Demonstration in the United States against the death penalty – Ansa
A killer sentenced to death in Alabama suffered “three hours of pain and suffering” in what may be “the longest execution ever,” according to NGO Reprieve, a human rights group that sponsored an independent autopsy. Joe Nathan James Jr., 50, was fatally injected on July 28 despite the desperate objections of the victim’s family, who were fighting for his life.
The injection was scheduled for 6:00 p.m. but was postponed to 9:04 p.m. and he was not pronounced dead until 9:27 p.m. Prison Commissioner John Hamm insisted that “nothing out of the ordinary” caused the delay and dismissed reporter speculation that the prisoner had been sedated before the execution. However, the suspicion led to an independent autopsy which, according to Atlantic, showed that “a terrible thing was done to James while he was tied to a gurney behind closed doors”. Magazine reporter Elizabeth Bruenig reported that “the hands and wrists (of the convicts) were punctured with needles in all places that could be bent or flexed”.
Medical experts contacted by the newspaper, also based on photos of the body, concluded that the team in charge of the injection was “unqualified” and probably acted with “gross incompetence”. Some of the injuries also suggest that he was sedated before the final execution and that his “was more compatible with trauma … that happened during a fight.”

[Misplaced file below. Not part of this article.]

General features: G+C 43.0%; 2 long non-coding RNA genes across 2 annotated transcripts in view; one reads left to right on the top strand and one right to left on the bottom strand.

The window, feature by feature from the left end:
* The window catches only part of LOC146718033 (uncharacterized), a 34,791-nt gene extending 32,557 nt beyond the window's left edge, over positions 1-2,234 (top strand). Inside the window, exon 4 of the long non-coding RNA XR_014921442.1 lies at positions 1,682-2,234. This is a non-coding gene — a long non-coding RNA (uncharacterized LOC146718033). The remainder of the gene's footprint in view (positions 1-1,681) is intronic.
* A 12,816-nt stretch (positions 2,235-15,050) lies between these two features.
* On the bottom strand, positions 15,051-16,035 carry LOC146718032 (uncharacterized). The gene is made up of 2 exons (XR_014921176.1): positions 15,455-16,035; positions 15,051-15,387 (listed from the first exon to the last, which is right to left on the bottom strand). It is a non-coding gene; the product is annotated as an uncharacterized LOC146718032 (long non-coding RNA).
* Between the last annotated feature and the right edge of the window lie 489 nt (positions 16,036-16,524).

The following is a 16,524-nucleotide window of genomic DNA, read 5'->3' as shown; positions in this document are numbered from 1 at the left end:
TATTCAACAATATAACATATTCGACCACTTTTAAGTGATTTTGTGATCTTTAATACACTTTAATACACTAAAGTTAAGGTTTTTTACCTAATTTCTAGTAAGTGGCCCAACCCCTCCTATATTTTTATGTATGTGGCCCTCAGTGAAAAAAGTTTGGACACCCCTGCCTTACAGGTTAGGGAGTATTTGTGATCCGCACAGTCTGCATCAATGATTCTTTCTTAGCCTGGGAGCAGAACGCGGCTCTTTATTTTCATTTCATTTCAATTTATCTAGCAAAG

“The execution of Joe Nathan James Jr. took longer than any other injection in documented US history and may be the longest by any method,” the NGO said. “Exposing someone to up to three hours of pain and suffering is the definition of cruel and unusual punishment,” he added.
The autopsy revealed that “the execution began ad hoc hours before media witnesses were allowed into the room” when they were “locked in a prison van without their phones.” James “underwent essentially two executions: a harrowing procedure behind closed doors and then a performance for witnesses,” Reprieve alleges.
The NGO recalled that in 2018, Alabama called off the execution of Doyle Lee Hamm after staff had trouble finding the appropriate vein for the injection and punctured his limbs and groin with the needle at least 11 times when he was tried in vain to find the right spot. Hamm finally died of cancer last year.